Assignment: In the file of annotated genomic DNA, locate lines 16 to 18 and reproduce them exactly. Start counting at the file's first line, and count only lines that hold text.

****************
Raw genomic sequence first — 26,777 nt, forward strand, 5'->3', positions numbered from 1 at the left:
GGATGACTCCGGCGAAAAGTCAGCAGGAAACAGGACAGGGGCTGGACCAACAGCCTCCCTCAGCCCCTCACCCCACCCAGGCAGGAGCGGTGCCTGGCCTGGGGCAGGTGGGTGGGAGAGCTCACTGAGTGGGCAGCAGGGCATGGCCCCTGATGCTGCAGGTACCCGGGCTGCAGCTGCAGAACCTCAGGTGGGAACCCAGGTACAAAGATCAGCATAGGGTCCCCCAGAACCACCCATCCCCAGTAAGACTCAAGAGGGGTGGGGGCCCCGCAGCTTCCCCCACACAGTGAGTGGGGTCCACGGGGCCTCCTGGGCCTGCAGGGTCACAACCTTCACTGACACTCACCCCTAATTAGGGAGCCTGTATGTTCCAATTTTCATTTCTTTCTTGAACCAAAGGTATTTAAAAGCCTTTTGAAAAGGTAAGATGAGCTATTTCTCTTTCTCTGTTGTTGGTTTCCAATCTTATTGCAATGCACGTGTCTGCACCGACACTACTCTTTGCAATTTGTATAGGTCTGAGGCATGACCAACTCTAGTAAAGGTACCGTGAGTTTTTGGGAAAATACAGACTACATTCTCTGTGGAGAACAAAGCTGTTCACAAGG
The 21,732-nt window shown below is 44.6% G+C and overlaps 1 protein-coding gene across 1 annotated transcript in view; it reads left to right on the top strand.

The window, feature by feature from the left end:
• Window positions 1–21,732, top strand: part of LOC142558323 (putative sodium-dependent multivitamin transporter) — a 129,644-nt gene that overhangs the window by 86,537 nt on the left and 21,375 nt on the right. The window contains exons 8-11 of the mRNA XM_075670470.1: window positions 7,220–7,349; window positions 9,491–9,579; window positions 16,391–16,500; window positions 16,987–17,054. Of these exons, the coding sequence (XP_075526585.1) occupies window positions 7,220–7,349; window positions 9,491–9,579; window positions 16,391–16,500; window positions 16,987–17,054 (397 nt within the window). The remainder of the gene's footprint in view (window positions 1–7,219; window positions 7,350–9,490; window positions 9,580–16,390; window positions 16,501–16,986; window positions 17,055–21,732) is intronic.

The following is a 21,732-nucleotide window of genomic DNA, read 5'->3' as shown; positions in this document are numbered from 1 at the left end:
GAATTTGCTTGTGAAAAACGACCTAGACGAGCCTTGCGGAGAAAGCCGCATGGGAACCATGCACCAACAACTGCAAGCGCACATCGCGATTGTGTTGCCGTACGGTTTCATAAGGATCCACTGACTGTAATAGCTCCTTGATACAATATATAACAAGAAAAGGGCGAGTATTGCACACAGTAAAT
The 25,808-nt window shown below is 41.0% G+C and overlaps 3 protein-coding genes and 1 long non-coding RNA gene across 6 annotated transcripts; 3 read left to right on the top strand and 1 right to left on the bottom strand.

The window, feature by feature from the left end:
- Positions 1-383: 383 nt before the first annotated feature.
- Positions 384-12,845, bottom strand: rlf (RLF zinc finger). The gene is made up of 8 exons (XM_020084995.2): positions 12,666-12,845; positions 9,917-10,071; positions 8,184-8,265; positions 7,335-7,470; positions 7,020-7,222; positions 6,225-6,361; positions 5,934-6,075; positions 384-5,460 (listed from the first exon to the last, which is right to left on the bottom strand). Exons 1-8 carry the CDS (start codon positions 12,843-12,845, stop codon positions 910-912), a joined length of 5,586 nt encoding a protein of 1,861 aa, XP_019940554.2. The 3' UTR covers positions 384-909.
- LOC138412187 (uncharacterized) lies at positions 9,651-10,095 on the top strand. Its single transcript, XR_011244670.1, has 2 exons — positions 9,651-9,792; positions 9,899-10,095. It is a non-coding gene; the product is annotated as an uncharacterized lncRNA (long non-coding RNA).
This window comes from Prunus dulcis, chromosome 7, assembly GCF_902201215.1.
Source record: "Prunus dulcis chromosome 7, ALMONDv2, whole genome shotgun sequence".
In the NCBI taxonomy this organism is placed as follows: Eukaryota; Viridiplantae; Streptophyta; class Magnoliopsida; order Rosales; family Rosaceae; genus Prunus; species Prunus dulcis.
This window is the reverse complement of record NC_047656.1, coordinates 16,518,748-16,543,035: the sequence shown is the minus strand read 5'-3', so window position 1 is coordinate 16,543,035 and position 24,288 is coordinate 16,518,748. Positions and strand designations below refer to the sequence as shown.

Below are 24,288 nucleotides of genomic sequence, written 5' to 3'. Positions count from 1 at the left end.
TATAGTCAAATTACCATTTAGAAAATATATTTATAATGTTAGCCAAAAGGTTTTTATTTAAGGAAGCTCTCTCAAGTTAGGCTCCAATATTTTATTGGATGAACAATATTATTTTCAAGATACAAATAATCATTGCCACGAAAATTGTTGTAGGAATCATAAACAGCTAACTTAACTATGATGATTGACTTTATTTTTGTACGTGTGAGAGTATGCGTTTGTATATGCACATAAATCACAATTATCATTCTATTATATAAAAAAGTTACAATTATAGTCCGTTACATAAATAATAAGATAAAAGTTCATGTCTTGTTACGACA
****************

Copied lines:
This window is the reverse complement of record NC_047656.1, coordinates 16,518,748-16,543,035: the sequence shown is the minus strand read 5'-3', so window position 1 is coordinate 16,543,035 and position 24,288 is coordinate 16,518,748. Positions and strand designations below refer to the sequence as shown.

Below are 24,288 nucleotides of genomic sequence, written 5' to 3'. Positions count from 1 at the left end.
TATAGTCAAATTACCATTTAGAAAATATATTTATAATGTTAGCCAAAAGGTTTTTATTTAAGGAAGCTCTCTCAAGTTAGGCTCCAATATTTTATTGGATGAACAATATTATTTTCAAGATACAAATAATCATTGCCACGAAAATTGTTGTAGGAATCATAAACAGCTAACTTAACTATGATGATTGACTTTATTTTTGTACGTGTGAGAGTATGCGTTTGTATATGCACATAAATCACAATTATCATTCTATTATATAAAAAAGTTACAATTATAGTCCGTTACATAAATAATAAGATAAAAGTTCATGTCTTGTTACGACA